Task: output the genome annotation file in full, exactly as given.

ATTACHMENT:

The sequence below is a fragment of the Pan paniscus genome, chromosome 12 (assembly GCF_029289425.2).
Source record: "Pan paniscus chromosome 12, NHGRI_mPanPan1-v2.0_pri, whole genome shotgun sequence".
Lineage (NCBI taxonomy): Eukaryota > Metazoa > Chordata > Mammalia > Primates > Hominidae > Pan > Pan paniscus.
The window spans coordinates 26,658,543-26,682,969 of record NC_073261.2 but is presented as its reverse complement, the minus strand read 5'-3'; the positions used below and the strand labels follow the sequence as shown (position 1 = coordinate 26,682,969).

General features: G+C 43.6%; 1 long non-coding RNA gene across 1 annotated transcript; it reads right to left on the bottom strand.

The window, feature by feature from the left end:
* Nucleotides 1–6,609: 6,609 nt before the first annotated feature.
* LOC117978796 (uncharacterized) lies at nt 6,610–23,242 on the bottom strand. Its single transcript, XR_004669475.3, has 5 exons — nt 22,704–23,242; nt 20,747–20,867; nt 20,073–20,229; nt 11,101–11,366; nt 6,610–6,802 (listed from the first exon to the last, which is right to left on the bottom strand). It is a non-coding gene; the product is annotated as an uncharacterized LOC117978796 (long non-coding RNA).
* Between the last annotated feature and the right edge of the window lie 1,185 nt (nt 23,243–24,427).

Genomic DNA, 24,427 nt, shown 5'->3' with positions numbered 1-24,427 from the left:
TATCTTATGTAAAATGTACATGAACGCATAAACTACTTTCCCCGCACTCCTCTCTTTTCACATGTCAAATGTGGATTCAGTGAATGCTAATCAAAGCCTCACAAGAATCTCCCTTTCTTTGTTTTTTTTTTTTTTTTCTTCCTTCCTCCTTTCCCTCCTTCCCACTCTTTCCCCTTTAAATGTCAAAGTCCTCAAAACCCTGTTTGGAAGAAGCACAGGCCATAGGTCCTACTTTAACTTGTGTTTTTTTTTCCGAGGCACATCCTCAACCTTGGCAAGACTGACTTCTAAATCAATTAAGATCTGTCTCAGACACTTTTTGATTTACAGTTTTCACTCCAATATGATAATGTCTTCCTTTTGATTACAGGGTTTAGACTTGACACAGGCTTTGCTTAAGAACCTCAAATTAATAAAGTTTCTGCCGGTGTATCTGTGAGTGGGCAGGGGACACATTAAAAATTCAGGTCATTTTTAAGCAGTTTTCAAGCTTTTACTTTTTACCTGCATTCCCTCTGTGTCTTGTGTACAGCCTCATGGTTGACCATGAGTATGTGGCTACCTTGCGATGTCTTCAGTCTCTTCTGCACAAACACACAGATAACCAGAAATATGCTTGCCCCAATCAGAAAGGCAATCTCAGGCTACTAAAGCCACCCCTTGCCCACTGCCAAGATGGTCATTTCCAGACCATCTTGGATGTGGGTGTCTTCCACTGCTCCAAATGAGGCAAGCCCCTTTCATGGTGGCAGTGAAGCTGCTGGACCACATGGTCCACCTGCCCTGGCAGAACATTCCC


The sequence below is a fragment of the Pan paniscus genome, chromosome 12 (assembly GCF_029289425.2).
Source record: "Pan paniscus chromosome 12, NHGRI_mPanPan1-v2.0_pri, whole genome shotgun sequence".
Lineage (NCBI taxonomy): Eukaryota > Metazoa > Chordata > Mammalia > Primates > Hominidae > Pan > Pan paniscus.
The window spans coordinates 26,658,543-26,682,969 of record NC_073261.2 but is presented as its reverse complement, the minus strand read 5'-3'; the positions used below and the strand labels follow the sequence as shown (position 1 = coordinate 26,682,969).

General features: G+C 43.6%; 1 long non-coding RNA gene across 1 annotated transcript; it reads right to left on the bottom strand.

The window, feature by feature from the left end:
* Nucleotides 1–6,609: 6,609 nt before the first annotated feature.
* LOC117978796 (uncharacterized) lies at nt 6,610–23,242 on the bottom strand. Its single transcript, XR_004669475.3, has 5 exons — nt 22,704–23,242; nt 20,747–20,867; nt 20,073–20,229; nt 11,101–11,366; nt 6,610–6,802 (listed from the first exon to the last, which is right to left on the bottom strand). It is a non-coding gene; the product is annotated as an uncharacterized LOC117978796 (long non-coding RNA).
* Between the last annotated feature and the right edge of the window lie 1,185 nt (nt 23,243–24,427).

Genomic DNA, 24,427 nt, shown 5'->3' with positions numbered 1-24,427 from the left:
TATCTTATGTAAAATGTACATGAACGCATAAACTACTTTCCCCGCACTCCTCTCTTTTCACATGTCAAATGTGGATTCAGTGAATGCTAATCAAAGCCTCACAAGAATCTCCCTTTCTTTGTTTTTTTTTTTTTTTTCTTCCTTCCTCCTTTCCCTCCTTCCCACTCTTTCCCCTTTAAATGTCAAAGTCCTCAAAACCCTGTTTGGAAGAAGCACAGGCCATAGGTCCTACTTTAACTTGTGTTTTTTTTTCCGAGGCACATCCTCAACCTTGGCAAGACTGACTTCTAAATCAATTAAGATCTGTCTCAGACACTTTTTGATTTACAGTTTTCACTCCAATATGATAATGTCTTCCTTTTGATTACAGGGTTTAGACTTGACACAGGCTTTGCTTAAGAACCTCAAATTAATAAAGTTTCTGCCGGTGTATCTGTGAGTGGGCAGGGGACACATTAAAAATTCAGGTCATTTTTAAGCAGTTTTCAAGCTTTTACTTTTTACCTGCATTCCCTCTGTGTCTTGTGTACAGCCTCATGGTTGACCATGAGTATGTGGCTACCTTGCGATGTCTTCAGTCTCTTCTGCACAAACACACAGATAACCAGAAATATGCTTGCCCCAATCAGAAAGGCAATCTCAGGCTACTAAAGCCACCCCTTGCCCACTGCCAAGATGGTCATTTCCAGACCATCTTGGATGTGGGTGTCTTCCACTGCTCCAAATGAGGCAAGCCCCTTTCATGGTGGCAGTGAAGCTGCTGGACCACATGGTCCACCTGCCCTGGCAGAACATTCCC